Why Michael Gove is not fit to lead anything

Reposting because relevant

Primate's Progress

GoveThere are mistakes due to ignorance. There are mistakes due to misunderstanding. And finally, there are mistakes that show ignorance, misunderstanding, complacency, and arrogance.

The news that Michael Gove wants to lead the country sent me back to what I wrote about him almost exactly 3 years ago. He was, of course, talking through his hat, and we all do that from time to time. But he did this while telling the rest of us, in his then capacity of Education Secretary, what to do and how to teach. Now it may not matter that Michael Gove has only a limited grasp of physics (actually, I think it does, when the physics of climate change underlie the most important single challenge facing us), but it matters enormously that a would-be future Prime Minister considers his ignorance a qualification.

Anyway, here is the gist of what I wrote back then

View original post 640 more words

About Paul Braterman

Science writer, former chemistry professor; committee member British Centre for Science Education; board member and science adviser Scottish Secular Society; former member editorial board, Origins of Life, and associate, NASA Astrobiology Insitute; first popsci book, From Stars to Stalagmites 2012

Posted on November 15, 2018, in Education, Politics and tagged . Bookmark the permalink. 7 Comments.

  1. I think you were, and are, being uncommonly charitable about Gove. Even when not in my cups I find it hard to talk about him without the use of strong language. As you say, he “considers his ignorance a qualification” . . . just like the loudmouth in the bar who bellows bigoted cliches at us all while failing to notice he’s forgotten to do up his flies.

    Of course, Gove was influential in selling the pup of Brexit to the country. What a . . .

    But no. As I said, even when not in my cups . . .

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  2. Ashley Haworth-roberts

    I think Boris Johnson would be even worse (I didn’t read the full post).

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  3. Ashley Haworth-roberts

    On Newsnight (I think) they said Gove has turned down the job of Brexit Secretary. But I don’t think that’s official.

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  4. He certainly thinks very highly of himself and like us all he knows he has weak spots in his knowledge. I know the feeling having no higher education and attempting to educate myself. There are two ways we can approach our own weaknesses the first and best is to admit them , the second and often favoured by high flyers is to have a quick research on the missing subject and drop a few intelligent looking pointers.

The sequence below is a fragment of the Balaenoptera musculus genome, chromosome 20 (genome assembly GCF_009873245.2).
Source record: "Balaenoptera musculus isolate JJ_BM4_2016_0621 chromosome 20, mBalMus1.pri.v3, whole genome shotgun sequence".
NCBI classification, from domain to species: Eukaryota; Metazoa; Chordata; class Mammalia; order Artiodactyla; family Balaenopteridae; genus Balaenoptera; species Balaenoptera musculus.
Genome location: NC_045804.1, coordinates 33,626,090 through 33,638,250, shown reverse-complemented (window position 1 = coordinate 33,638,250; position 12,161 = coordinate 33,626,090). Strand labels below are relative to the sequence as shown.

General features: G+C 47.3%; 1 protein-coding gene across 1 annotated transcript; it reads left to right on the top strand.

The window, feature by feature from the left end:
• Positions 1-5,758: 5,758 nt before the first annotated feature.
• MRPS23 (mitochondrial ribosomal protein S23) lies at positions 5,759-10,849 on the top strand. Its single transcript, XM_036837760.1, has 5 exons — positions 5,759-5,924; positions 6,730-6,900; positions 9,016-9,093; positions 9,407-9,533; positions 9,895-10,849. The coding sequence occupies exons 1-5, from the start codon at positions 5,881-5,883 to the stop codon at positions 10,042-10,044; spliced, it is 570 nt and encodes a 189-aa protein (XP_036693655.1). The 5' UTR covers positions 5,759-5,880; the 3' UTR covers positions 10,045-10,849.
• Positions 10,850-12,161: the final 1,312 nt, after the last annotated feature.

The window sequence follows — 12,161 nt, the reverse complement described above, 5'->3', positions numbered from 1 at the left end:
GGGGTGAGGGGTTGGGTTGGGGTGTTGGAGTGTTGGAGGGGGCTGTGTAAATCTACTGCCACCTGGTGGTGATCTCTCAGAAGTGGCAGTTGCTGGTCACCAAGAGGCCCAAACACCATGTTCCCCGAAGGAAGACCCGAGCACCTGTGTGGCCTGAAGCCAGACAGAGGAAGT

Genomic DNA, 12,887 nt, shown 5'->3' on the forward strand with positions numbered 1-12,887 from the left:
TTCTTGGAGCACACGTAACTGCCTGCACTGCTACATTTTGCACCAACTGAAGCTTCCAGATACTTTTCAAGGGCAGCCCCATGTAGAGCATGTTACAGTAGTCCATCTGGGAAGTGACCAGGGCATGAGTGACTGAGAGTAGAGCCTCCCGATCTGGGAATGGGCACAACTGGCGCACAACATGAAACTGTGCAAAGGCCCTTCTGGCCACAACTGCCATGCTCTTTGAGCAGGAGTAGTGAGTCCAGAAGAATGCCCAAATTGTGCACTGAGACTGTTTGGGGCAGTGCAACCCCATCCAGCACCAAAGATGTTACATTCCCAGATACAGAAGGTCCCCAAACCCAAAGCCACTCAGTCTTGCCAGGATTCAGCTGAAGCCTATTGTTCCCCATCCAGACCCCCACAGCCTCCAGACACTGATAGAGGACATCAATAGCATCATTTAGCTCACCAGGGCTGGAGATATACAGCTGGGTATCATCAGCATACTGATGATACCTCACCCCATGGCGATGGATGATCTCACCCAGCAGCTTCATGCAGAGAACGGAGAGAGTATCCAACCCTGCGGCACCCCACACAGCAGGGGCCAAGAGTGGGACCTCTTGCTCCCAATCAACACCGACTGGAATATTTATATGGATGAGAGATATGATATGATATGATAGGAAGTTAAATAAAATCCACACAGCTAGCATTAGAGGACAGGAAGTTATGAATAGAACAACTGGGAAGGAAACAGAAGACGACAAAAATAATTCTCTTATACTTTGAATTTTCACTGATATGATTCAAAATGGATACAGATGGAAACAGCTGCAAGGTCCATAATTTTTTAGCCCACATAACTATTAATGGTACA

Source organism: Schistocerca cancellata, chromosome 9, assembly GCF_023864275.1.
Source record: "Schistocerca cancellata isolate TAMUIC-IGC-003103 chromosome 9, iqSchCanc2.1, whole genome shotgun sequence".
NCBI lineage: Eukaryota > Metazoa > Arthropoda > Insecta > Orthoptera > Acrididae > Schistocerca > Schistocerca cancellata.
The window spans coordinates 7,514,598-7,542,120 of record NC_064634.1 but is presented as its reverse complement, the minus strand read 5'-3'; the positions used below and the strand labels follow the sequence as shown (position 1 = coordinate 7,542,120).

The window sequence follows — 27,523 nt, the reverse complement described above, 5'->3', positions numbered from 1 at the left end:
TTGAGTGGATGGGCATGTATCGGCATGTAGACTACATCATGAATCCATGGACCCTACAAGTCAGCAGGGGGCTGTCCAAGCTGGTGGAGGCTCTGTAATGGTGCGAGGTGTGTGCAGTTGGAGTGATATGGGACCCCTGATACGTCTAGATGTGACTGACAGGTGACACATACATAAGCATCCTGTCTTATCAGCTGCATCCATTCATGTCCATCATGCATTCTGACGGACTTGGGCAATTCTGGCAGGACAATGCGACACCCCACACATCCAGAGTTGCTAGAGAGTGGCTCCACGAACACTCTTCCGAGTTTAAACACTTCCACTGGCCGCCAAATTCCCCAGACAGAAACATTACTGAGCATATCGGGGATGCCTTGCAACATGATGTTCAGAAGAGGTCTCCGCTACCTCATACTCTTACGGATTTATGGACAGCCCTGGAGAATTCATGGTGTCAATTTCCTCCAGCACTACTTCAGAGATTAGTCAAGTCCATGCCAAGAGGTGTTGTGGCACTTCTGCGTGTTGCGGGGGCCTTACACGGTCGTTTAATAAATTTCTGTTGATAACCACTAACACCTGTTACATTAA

When we are confronted by an experienced expert we must listen and take notice but these days we have experts who believe they are experts in every realm of science let alone other subjects.
    I think politics is a tough game your prowess depends on others perception and that will be represented by the figure you cut to the public.
    It is debatable as to whether you need to understand Boyles Law to be an MP it might be more useful to be able to quote Hamlet.
    A remarkably popular politician is Boris Johnson I wonder what his education is like?

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    • You don’t need to understand Boyle’s Law to be Education Secretary; but what he showed, precisely, was ignroance of his own ignorance. Telling physics teachers what to teach, while himself getting it not just wrong, but wrong in ways that show total incomprehension both of the science, and of its cultural context

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  5. I think you are wrong Mr Gove is well aware of his ignorance he is an intelligent man and the intelligent are far more likely to hide their ignorance than fools. To be a brick layer ignorance is no problem in the public eye , MPs are in the public eye and they are expected to be knowledgeable.
    Regarding teachers I do not believe anyone has the right to tell teachers how to teach but the we all have the right to know if their teaching is effective and what is even more important whether their teaching is necessary.

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    • I cannot agree. As I said in the post, Gove told teachers that “What [students] need is a rooting in the basic scientific principles, Newton’s laws of thermodynamics and Boyle’s law.” So he is indeed telling them how to teach. He is also telling them that Boyle’s Lawis a scientific principle and that Newton discovered the laws of thermodynamics. This shows ignorance about what a scientific principle is, what Newton achieved, and the fact that thermodynamics only emerged a full century after Newton’s death, for reasons deep in the history of ideas.

      Unfortunately, this level of ignorance s not unusual among people regarded as cultured. But it is not the *ignorance* for whcih I blame Gove. It is the combination of ignorance publicly displayed, unawareness of that ignorance, and arrogant presumption in using his ignorance as the basis on which to lecture experts.

      I could go on, but two rounds are enough for this one; let’s leave it there

      Liked by 1 person

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